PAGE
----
Miami-Dade County State Attorney Katherine Fernandez-Rundle’s brand spanking new public corruption task force is gonna kick some serious ass.
In order to come to that conclusion, though, one has to suspend disbelief after reading a Miami Herald article published yesterday, New Miami-Dade task force to target state public corruption.
One’s imagination (and the self-control needed to suppress uncontrollable laughter) would have to work overtime in order to take seriously a story about fighting public corruption that mentions Katherine Fernandez-Rundle, Carlos Gimenez, Joe Centorino and Jimmy Morales in the same article.
Because all four of them have spent their entire careers fighting fraud and protecting the public from corrupt politicians.
Yeah, I thought that was hysterical, too.
Even funnier is that Rundle is now getting serious about public corruption by forming a task force “nearly one year after” she destroyed “what was once the largest police anti-corruption unit in the county, run by Miami-Dade police,” under the guise of a “money saving reorganization.”
Ironically, money is no longer an issue now that she has been safely re-elected, and long after she booted Detective Luis “McDreamy” Rodriguez and “at least sixteen of the investigators from the public corruption unit,” as reported last July by Political Cortadito.
Singing a completely different tune a year later, Katherine Fernandez-Rundle told Herald reporter David Ovalle, “We had to really regroup, restructure ourselves, rebuild ourselves. We went to the various involved municipalities and said, ‘You need to help us. We need the manpower, the staff, the ability to go out and conduct these proactive investigations.’”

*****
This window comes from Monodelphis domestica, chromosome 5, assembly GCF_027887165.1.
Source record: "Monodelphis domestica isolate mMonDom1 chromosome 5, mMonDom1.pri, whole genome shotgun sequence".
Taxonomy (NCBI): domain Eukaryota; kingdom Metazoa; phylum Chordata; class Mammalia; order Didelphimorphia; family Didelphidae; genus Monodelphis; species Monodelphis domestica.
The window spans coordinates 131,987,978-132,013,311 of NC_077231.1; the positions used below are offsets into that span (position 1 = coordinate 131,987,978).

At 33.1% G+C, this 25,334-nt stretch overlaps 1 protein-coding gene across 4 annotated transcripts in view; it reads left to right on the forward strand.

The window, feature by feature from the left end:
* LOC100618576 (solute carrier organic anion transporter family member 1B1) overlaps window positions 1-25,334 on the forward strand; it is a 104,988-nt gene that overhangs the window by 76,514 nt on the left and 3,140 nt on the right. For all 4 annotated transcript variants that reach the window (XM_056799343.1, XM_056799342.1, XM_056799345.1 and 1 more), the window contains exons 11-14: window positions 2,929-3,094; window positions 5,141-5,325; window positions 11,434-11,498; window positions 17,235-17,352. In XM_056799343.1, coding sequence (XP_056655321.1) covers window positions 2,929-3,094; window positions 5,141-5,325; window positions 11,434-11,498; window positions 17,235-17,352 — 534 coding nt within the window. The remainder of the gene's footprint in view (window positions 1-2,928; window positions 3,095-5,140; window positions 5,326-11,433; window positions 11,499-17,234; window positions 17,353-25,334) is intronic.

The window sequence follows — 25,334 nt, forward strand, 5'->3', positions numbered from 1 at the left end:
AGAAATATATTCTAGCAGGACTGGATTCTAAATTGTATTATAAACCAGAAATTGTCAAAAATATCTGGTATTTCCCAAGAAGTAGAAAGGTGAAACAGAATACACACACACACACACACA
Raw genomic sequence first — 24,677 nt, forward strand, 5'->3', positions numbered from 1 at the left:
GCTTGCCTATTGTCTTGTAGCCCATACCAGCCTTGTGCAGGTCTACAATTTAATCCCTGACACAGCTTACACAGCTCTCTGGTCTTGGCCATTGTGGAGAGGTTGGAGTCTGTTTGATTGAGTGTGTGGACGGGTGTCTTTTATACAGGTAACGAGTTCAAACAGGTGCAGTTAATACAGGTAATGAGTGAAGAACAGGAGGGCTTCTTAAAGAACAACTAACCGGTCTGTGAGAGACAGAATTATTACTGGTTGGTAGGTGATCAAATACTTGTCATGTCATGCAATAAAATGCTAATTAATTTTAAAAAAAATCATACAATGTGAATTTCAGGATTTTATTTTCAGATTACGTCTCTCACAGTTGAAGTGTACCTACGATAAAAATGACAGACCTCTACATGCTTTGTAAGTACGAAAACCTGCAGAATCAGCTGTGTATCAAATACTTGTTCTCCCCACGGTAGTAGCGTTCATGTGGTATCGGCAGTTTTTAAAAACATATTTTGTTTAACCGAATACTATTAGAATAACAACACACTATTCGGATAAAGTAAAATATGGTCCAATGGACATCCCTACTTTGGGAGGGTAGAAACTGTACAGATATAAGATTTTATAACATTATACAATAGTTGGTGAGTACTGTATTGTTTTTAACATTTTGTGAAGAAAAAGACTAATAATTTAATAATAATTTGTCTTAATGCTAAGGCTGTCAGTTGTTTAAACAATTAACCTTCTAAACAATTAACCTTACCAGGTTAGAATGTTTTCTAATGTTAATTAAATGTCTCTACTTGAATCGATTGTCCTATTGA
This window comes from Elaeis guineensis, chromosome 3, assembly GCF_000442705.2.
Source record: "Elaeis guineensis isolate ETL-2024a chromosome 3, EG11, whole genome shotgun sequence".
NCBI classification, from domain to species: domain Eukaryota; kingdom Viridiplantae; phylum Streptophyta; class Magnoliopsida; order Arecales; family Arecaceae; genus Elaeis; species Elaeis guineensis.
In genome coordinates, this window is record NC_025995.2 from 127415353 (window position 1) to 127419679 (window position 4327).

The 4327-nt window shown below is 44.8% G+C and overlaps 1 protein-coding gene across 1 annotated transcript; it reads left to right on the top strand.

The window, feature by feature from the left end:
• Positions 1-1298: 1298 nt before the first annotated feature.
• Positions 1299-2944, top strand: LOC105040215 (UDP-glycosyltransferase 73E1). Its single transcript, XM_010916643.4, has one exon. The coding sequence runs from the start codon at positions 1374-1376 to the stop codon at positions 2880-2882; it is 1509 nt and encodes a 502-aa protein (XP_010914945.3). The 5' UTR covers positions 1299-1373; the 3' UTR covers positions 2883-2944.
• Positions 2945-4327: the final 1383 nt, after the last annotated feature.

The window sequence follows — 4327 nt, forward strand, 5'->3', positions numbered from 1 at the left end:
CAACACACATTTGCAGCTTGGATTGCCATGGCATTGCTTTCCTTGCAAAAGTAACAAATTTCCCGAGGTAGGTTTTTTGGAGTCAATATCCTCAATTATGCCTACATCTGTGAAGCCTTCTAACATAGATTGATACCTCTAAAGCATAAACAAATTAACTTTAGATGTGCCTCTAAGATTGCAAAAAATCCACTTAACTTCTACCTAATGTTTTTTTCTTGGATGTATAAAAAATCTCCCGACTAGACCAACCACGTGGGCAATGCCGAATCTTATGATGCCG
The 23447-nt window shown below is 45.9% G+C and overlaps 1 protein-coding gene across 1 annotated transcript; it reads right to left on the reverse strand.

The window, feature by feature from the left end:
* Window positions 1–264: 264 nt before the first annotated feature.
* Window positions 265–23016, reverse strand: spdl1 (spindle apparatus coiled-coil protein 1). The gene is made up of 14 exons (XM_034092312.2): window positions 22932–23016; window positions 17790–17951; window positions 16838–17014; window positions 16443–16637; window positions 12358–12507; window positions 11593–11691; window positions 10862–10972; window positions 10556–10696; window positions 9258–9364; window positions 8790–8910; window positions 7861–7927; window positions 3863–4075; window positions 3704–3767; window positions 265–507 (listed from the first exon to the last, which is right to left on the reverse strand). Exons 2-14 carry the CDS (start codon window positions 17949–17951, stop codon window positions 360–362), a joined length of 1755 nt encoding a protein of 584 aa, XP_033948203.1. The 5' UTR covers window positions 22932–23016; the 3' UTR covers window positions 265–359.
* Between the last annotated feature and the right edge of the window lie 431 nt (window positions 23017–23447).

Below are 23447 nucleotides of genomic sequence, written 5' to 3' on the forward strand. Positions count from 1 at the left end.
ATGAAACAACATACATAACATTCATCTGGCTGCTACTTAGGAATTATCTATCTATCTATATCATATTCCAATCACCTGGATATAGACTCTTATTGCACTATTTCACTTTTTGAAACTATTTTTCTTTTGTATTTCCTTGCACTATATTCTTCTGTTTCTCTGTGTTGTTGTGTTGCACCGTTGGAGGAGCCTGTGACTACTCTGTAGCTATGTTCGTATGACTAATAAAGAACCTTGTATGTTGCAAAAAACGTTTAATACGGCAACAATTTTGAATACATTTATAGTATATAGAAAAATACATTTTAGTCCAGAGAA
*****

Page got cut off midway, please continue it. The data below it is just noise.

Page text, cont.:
If Rundle’s sudden desire to “regroup” doesn’t give one pause, think about the fact that her new task force “will be based exclusively at the state attorney’s office,” where I imagine it will be even easier for Rundle to control which public officials are investigated and which ones are protected. The Herald article also reported that “much of their work is secret.”
I bet it is!
With all the corruption prevalent in northeast Miami-Dade County that the state attorney’s office all but ignored until this year, one can’t help but wonder why former North Miami Mayor Lucie Tondreau’s office was targeted for a raid in search of absentee-ballot fraud, when her predecessor, Andre Pierre, got away with everything but murder for the four years that he occupied the mayoral office.
The new task force is “intended to cast a wider net on crimes against taxpayers across the county,” such as the current case against “ex-Miami Beach procurement director Gus Lopez,” who is standing trial for “accepting cash in an alleged scheme to peddle sensitive information to companies bidding for city contracts.”
Team Irony would like to point out that Miami Beach City Manager Jimmy Morales is also quoted in the Herald as saying, “We need to battle public corruption. We’ve had a history of it in recent years and Miami Beach needs to be a part of the efforts to keep government clean and honest.” All the while overlooking the fact that “in recent years,” he was given a pass by the Miami-Dade Commission on Ethics and Public Trust – a Commission he created – for failing to provide documentation for expenditures of five hundred eighty thousand and eight-one dollars and twenty-seven ($580,081.27) cents,” during his own run for County Mayor in 2004.
But, hey! Now’s as good a time as any to go after public corruption. Right, Jimmy? Especially since you’ve trained your own police department to keep the media in the dark about crime in Miami Beach, let’s just keep the focus on corruption in the County – anywhere else but your city.
Miami-Dade County certainly presents a multitude of opportunities that practically invites public officials to engage in criminal activity. Apparently, some of those opportunities are just so lucrative, they’re almost be too hard to resist. The state attorney’s new squad of hand-picked Corruption Hunters have their work cut out for them – as long as they remember who’s in charge.
Because, as the Miami Herald article explains, Katherine Fernandez Rundle is getting tough on crime in Miami-Dade County.
And this time, she means it!
With the new task force in place, Kathy now has the absolute power to keep her friends close and her enemies prosecuted.
“Spreading the Wealth”